Please introduce yourself. What do you do? Why? What do you want people to know about you?
My name is Tony Winters. I am an award-winning actor who has written a few things and produced even fewer.
I’ve been an actor for more than 40 years – professionally for almost 35. I’ve amassed what some consider a voluminous resume with more than 100 IMDb film and television credits.
In my career, I say in all modesty, I’ve done it all. I’ve acted in every format available to the modern actor – commercials, soaps, voiceovers, web series, situation comedies, video games, episodics, TV movies, and theatrical films. I’ve had the great honor of working with several Academy Award and Emmy winners.
I’ve written several screenplays and, to date, have produced two of them. I’ve also produced two stage plays, one of which I wrote, and my productions have garnered 4 NAACP Theater Award nominations.
What qualities make you different and unique from everyone else in the industry?
At this juncture, what makes me different and unique, is my midwestern upbringing. At the end of the day, I’m a nice midwestern, African American, man. I cannot escape that. I like to believe that I bring a touch of Henry Fonda and James Stewart, also two nice midwestern men, to every role I play – with an African American slant.
Also, I just “get it”. Screen acting. I always have. It comes easily to me. I have, through years of study, auditions, and performances learned to quickly find the truth of the character and present it. It’s a skill one has to develop in the fast-paced world of television.
Additionally, I have a keen sense of knowing where the “top” is for a character and a show how to avoid going over it. These qualities have helped make me an in-demand talent for decades.
Describe THAT moment when you realized you’re doing what you were born to do.
I’d always dreamed of being an actor but growing up in 1970s Detroit, it did not seem possible.
However, the summer between my junior and senior year of high school my mother sent my younger brother and me on a Greyhound bus to San Diego to spend the summer with our father. It was a life-changing experience.
I saw southern California for the first time – palm trees, clear blue skies, the Pacific Ocean, Disneyland, and HOLLYWOOD! I vividly recall driving up, what I now know to be Gower Street, and passing Paramount Studios, and seeing “Happy Days” on one of the marquees. “Wow!” I remember thinking, “The Fonz” is in there somewhere.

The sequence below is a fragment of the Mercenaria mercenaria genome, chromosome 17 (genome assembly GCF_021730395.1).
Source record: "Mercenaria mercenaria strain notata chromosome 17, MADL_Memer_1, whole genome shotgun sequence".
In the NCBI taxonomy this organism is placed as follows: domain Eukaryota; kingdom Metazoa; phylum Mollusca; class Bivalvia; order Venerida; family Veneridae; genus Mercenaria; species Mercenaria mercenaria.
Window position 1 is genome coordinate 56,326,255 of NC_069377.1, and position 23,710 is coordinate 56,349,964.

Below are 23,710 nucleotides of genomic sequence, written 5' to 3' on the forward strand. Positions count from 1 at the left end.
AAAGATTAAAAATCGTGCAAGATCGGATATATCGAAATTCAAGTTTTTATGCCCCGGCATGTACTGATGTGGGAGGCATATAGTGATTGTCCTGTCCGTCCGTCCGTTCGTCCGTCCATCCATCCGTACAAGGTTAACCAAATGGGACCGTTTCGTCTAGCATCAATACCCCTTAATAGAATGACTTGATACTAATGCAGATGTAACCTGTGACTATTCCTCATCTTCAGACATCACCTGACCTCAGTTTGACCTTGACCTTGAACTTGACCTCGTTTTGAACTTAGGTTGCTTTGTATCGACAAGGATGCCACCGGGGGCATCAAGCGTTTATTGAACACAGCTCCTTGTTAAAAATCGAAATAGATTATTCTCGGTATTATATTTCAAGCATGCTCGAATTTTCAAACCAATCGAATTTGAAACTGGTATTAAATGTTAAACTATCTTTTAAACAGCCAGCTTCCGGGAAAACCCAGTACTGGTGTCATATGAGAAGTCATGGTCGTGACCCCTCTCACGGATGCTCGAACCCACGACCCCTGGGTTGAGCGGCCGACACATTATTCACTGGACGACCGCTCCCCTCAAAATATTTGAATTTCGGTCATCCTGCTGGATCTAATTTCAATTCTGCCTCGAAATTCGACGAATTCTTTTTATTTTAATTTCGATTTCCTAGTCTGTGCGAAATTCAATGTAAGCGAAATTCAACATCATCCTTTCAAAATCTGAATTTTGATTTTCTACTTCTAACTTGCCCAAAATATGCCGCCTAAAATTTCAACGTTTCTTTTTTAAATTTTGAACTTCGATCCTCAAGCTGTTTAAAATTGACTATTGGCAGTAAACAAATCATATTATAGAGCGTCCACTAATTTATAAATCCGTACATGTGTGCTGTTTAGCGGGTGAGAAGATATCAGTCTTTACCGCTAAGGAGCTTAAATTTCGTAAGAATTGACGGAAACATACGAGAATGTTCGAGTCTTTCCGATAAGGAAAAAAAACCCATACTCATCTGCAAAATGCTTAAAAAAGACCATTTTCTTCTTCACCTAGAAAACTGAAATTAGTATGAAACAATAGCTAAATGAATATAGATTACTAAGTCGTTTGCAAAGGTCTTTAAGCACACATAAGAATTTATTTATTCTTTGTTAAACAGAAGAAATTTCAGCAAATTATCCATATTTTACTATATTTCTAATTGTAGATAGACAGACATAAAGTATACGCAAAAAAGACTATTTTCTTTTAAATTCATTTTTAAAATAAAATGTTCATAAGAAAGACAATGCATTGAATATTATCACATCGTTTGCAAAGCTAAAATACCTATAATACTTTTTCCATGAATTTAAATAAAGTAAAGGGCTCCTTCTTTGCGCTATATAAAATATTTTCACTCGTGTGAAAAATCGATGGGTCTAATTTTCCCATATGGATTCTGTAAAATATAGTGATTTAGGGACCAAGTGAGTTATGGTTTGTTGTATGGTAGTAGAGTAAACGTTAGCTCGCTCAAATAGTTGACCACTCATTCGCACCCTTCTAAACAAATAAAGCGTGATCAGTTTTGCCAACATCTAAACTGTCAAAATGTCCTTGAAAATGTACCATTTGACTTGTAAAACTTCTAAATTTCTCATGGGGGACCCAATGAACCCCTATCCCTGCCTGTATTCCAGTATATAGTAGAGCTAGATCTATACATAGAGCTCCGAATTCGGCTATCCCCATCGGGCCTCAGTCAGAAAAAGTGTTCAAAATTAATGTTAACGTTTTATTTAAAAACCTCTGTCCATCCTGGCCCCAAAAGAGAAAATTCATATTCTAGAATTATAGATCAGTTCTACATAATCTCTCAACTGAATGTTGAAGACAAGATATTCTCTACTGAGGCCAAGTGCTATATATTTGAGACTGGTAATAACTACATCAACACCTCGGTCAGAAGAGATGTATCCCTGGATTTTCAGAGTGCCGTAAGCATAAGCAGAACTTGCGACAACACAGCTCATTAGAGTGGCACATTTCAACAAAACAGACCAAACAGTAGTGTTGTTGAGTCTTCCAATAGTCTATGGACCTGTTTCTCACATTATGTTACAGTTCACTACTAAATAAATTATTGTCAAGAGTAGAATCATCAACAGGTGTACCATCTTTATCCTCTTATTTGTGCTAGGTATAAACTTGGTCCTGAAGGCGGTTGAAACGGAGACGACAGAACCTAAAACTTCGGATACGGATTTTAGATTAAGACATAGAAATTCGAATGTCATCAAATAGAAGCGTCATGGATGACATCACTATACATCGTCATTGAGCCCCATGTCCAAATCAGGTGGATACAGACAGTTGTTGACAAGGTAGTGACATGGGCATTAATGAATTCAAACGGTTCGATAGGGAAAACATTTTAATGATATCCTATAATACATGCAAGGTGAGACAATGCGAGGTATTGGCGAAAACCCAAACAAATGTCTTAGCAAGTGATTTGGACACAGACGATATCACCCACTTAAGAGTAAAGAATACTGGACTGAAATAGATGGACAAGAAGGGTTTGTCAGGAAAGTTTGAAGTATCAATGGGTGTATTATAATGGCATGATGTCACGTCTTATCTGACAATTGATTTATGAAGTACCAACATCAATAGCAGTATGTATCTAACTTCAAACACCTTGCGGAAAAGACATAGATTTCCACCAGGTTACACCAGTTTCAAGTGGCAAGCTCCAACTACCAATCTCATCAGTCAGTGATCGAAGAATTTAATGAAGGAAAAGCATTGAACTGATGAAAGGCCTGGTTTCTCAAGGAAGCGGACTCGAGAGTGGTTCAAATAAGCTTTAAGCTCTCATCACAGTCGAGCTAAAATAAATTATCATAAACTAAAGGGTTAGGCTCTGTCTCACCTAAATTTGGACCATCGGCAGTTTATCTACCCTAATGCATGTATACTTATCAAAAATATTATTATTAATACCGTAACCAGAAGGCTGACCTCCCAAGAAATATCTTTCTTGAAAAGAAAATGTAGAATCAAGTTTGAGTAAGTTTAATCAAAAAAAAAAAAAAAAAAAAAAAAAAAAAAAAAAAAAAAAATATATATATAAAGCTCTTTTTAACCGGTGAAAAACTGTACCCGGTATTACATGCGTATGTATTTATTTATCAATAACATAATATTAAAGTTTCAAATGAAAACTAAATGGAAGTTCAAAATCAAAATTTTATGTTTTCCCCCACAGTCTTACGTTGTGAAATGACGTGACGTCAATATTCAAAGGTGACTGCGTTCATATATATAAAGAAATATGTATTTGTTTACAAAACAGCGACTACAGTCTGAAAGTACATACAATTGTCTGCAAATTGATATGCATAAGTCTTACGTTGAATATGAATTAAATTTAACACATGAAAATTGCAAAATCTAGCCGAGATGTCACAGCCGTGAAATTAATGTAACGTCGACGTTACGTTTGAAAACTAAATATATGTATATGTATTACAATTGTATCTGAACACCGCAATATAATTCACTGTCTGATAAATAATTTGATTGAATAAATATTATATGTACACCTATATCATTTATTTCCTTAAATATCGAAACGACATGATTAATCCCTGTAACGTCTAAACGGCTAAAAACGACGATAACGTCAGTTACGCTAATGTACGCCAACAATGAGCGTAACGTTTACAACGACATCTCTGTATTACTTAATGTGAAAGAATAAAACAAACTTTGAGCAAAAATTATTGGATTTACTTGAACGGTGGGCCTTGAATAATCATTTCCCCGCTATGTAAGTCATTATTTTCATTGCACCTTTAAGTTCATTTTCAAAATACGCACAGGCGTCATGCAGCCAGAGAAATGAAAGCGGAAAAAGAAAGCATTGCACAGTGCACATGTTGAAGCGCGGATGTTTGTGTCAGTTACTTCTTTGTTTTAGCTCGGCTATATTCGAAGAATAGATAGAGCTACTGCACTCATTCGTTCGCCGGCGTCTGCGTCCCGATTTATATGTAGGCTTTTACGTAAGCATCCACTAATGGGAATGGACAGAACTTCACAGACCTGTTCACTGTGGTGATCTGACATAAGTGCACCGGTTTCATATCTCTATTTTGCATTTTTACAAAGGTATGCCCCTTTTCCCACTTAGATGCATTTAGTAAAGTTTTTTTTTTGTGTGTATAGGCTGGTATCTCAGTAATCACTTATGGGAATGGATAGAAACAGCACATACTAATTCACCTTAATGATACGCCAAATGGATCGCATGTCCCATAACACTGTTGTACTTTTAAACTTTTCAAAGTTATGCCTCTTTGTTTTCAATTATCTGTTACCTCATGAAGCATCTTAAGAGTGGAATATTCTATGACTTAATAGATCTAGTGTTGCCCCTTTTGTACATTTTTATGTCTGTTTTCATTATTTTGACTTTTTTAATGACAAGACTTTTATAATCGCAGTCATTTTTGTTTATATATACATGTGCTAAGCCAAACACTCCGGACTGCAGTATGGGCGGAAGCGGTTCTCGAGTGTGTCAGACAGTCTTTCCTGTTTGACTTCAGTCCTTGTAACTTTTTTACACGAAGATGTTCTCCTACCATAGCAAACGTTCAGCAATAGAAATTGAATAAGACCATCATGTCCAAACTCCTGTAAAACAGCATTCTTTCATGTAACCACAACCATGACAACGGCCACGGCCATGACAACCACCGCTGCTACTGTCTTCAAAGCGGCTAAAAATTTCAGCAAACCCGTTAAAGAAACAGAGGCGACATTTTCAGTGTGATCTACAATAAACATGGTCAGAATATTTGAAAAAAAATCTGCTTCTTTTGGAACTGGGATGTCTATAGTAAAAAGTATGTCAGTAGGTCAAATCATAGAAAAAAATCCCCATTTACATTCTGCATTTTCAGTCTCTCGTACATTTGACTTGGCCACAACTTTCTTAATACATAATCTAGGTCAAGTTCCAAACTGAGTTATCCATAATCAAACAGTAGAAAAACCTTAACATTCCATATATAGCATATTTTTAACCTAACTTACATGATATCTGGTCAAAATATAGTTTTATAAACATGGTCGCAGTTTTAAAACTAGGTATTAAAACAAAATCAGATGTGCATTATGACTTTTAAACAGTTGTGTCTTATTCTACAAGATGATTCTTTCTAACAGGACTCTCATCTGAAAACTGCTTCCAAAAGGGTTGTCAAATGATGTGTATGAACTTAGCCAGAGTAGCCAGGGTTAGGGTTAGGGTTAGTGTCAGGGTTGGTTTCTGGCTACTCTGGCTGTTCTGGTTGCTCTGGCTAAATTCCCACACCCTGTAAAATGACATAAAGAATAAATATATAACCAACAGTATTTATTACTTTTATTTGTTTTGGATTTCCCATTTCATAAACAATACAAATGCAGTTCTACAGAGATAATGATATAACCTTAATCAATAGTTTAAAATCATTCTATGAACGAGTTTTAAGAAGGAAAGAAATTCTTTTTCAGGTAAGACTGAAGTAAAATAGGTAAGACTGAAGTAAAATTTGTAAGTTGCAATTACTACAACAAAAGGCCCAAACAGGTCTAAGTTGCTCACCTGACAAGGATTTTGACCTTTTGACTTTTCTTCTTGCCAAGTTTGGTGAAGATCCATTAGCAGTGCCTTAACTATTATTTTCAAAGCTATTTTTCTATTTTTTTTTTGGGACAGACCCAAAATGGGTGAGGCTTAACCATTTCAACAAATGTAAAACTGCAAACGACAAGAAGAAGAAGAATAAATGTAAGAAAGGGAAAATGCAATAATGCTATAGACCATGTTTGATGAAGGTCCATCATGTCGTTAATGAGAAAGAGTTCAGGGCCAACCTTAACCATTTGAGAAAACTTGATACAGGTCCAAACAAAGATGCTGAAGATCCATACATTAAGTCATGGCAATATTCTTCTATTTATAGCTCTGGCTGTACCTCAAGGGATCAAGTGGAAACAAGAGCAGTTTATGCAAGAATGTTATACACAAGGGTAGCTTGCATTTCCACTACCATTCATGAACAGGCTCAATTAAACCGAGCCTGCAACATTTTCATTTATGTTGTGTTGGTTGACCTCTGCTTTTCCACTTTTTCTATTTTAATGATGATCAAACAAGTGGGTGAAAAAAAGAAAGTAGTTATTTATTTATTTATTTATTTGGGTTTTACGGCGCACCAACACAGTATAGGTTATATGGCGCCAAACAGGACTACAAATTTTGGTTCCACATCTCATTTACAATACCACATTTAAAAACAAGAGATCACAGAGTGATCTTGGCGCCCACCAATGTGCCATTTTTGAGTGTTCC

We went on to take the Universal Studios Tour. I was mesmerized and hung on every word our tour guide uttered. At one point the tram had to stop and everyone had to be quiet because they were shooting an exterior scene for a TV show called Operation Petticoat. At that moment, I had a revelation. I thought in Detroit we make cars, trucks, and tires but in Hollywood, they make TV shows, movies, and music.
The dream, at that moment, suddenly became tangible. I didn’t know how or when. But one day I was moving to Hollywood. It would take 6 years but I did it. And I became a tour guide at Universal Studios. That was my first job in Los Angeles.
What’s been the biggest challenge you’ve had to go through and how did you grow through it?
My biggest challenge has been righting my life since the trauma of divorce.
My professional vision for my life has always been clear. Personally, not so much. Dating at my age has its share of challenges, to say the least. Dating apps, bars, and clubs do not seem to work well for those of us of a certain age. So we must cast our nets wider.
She’s out there somewhere. In church? A yoga class? The gym? The hopeless romantic in me continues to believe. That said, I have resolved to find my happy place again and a significant other in 2022.
Who are the TOP 3 people you’d want to meet that could elevate your career or business? Why these specific individuals?
Will Packer, Lena Waithe, and Yvette Lee Bowser.
I like what Packer is doing in terms of feature films. He has elevated the African American experience from ‘hood dramas and silly romcoms to more sophisticated genres.
I’ve been a fan of Waithe’s before she blew up. She has a vision that is uniquely hers and is a totally original artist.
Bowser makes me laugh. I love her shows. She captures African American life like nobody else.